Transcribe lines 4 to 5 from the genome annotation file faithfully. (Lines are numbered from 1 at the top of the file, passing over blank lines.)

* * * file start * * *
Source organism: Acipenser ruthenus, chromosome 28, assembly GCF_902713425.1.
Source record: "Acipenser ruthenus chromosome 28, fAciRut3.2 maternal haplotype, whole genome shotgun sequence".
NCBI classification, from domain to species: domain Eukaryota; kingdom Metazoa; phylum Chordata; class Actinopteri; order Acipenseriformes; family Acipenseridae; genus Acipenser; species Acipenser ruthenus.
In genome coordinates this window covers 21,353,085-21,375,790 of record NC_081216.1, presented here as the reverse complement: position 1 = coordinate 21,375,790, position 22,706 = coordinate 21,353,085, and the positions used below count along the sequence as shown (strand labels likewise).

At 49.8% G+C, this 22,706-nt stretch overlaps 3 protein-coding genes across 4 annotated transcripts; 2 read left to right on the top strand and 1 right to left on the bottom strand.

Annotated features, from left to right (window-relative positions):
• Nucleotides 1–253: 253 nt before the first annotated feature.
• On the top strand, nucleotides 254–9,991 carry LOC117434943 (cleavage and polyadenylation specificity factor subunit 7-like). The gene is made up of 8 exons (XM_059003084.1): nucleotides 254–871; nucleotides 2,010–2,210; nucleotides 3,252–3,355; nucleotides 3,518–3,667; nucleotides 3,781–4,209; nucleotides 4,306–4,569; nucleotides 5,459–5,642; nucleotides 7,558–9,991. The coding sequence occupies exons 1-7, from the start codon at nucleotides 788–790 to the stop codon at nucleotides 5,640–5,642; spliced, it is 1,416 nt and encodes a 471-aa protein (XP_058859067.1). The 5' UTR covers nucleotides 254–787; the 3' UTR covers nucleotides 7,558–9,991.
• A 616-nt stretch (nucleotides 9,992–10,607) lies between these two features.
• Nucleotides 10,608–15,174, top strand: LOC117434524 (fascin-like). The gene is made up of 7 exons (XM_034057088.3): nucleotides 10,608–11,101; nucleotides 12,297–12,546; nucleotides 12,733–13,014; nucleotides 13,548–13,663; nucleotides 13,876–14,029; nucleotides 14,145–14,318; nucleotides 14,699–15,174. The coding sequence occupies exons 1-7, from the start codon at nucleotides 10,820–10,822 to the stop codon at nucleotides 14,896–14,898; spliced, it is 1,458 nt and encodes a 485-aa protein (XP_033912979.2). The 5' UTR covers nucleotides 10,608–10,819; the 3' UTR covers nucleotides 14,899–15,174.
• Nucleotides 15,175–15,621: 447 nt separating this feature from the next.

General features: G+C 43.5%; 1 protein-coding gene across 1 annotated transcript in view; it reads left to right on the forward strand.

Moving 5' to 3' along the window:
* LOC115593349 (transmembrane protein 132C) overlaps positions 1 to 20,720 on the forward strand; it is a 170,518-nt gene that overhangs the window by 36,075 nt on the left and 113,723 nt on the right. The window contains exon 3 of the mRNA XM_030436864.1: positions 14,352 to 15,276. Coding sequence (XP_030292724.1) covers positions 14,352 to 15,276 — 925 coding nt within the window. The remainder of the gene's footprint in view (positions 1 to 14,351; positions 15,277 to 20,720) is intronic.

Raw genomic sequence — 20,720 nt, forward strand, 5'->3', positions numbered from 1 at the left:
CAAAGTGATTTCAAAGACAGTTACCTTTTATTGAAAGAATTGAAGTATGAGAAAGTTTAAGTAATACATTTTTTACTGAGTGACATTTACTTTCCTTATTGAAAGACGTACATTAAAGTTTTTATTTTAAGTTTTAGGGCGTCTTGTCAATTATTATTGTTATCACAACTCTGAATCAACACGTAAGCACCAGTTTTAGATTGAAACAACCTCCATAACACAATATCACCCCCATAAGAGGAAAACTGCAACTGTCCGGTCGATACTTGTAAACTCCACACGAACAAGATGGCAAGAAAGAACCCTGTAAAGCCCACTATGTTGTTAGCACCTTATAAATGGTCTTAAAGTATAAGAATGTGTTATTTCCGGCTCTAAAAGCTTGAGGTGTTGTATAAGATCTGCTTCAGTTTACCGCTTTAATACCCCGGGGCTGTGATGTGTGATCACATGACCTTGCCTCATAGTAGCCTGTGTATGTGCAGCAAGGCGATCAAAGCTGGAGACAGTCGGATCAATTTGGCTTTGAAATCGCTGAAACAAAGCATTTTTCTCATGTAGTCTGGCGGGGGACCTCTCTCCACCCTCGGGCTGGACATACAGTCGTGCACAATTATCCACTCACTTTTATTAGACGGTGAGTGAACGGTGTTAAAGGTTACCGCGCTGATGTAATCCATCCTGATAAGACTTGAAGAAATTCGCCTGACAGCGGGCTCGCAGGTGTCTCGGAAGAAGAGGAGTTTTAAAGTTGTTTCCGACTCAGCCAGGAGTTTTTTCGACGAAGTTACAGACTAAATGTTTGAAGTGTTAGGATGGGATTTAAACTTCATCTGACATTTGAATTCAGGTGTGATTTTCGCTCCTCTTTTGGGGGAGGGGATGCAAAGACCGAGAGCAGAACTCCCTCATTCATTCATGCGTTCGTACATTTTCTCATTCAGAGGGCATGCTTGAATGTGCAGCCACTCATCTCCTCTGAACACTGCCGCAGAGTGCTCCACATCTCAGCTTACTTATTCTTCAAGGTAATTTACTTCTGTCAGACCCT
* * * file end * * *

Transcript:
In genome coordinates this window covers 21,353,085-21,375,790 of record NC_081216.1, presented here as the reverse complement: position 1 = coordinate 21,375,790, position 22,706 = coordinate 21,353,085, and the positions used below count along the sequence as shown (strand labels likewise).

At 49.8% G+C, this 22,706-nt stretch overlaps 3 protein-coding genes across 4 annotated transcripts; 2 read left to right on the top strand and 1 right to left on the bottom strand.